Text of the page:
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On the scene of an accident, If PD and FD have NOT secured the scene, the ambulance should be parked between the flow of traffic and the accident in a "fend off" position.  In this position, the ambulance deflects and averts from the scene other vehicles that may strike the ambulance or the providers. 

On the scene where HAZMAT or other dangerous chemicals or toxins may be present, park the ambulance a safe distance away and try to be uphill and upwind of the danger. If you're working a train derailment and one of the train cars contains HAZMAT materials, you want to keep the ambulance far from the site, so that you're not evacuating people from toxic areas into an ambulance that is, itself, inside the toxic area! UPWIND means the DIRECTION THAT THE WIND IS BLOWING FROM. Uphill means HIGHER GROUND where heavier-than-air pollutants are less likely to cause problems. ANTICIPATE the potential hazards ahead of time and err on the side of caution.

That is,  

  • if a person or vehicle is pointed UPWIND then they are against the wind.

...assuming the hazard is farther downwind than you are: the wind is blowing against you from UPWIND and then onward to and past the hazard. In other words, the wind will go by you first before reaching the hazardous substance/material/situation!  

  • If a person is pointed downwind they are with the wind.

            You would not want to be standing DOWNWIND of a smelly odor. 


Learning how to correctly operate the ambulance is as important as learning how to care for your patient once you arrive on scene.

An ambulance crash delays patient care and may take the lives of the EMS personnel, other motorists, or pedestrians. Stay aware of some of the high-risk situations you may be faced with.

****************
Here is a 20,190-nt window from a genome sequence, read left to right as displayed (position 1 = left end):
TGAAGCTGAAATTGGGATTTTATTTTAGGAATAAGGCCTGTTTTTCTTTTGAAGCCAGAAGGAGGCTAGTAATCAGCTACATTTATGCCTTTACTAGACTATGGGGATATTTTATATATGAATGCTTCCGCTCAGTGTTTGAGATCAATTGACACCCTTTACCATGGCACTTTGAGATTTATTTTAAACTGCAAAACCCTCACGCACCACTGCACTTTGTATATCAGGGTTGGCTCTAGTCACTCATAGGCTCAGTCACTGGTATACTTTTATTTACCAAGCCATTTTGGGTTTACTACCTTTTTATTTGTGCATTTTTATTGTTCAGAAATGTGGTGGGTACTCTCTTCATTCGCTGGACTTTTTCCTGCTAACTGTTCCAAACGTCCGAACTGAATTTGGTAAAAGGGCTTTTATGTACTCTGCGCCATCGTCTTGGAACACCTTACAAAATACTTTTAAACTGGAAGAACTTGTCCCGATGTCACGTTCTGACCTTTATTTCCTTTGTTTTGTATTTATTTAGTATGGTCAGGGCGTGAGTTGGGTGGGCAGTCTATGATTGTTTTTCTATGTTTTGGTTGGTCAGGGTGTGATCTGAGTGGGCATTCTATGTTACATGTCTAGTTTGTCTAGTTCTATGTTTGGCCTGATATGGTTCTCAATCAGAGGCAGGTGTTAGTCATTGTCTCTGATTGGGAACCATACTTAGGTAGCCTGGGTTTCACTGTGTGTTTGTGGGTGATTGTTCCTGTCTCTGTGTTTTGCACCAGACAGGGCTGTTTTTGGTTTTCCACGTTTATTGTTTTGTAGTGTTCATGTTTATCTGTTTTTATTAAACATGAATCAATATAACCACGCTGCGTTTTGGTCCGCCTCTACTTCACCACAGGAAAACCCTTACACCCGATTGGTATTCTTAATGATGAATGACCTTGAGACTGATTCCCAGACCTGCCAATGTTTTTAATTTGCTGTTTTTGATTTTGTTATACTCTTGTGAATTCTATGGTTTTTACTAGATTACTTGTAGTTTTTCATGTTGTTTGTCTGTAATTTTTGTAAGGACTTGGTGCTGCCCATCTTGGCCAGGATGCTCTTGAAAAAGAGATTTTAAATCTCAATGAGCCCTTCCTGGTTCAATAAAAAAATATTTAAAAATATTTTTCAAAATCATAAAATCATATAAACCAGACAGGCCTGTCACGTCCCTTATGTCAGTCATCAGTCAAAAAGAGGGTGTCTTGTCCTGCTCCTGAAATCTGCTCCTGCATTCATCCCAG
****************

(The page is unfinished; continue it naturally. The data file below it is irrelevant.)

If you are on an emergency call and can not wait for the traffic lights to change, you should still stop at the light, make eye contact with the other motorists to ensure they see you and are yielding, and look around for pedestrians before proceeding.

Intersection accidents are the most common and most serious type of crashes that ambulances can be involved in.

Emergency medical personnel should work closely with law enforcement to help ensure a safe response.

Traffic flow on highways is a major hazard for first responders. Factors associated with these hazards include limited or unlimited access to highways and backup of traffic that impedes flow to and from the scene.

Never allow any type of call to affect how you respond to it.

Remember it is their emergency, not yours. When you hear a call come out for a child or other EMS personnel, you may have the urge to drive faster and with less caution, feeling that speed is more important than safety. Always drive with caution. Do not let the nature of the call affect your arriving safely at the scene. If you are involved in a collision trying to get to the call you are of no help to the person that called for help initially.

Your partner should be an active participant while en route. They are an extra set of eyes and ears. Use them!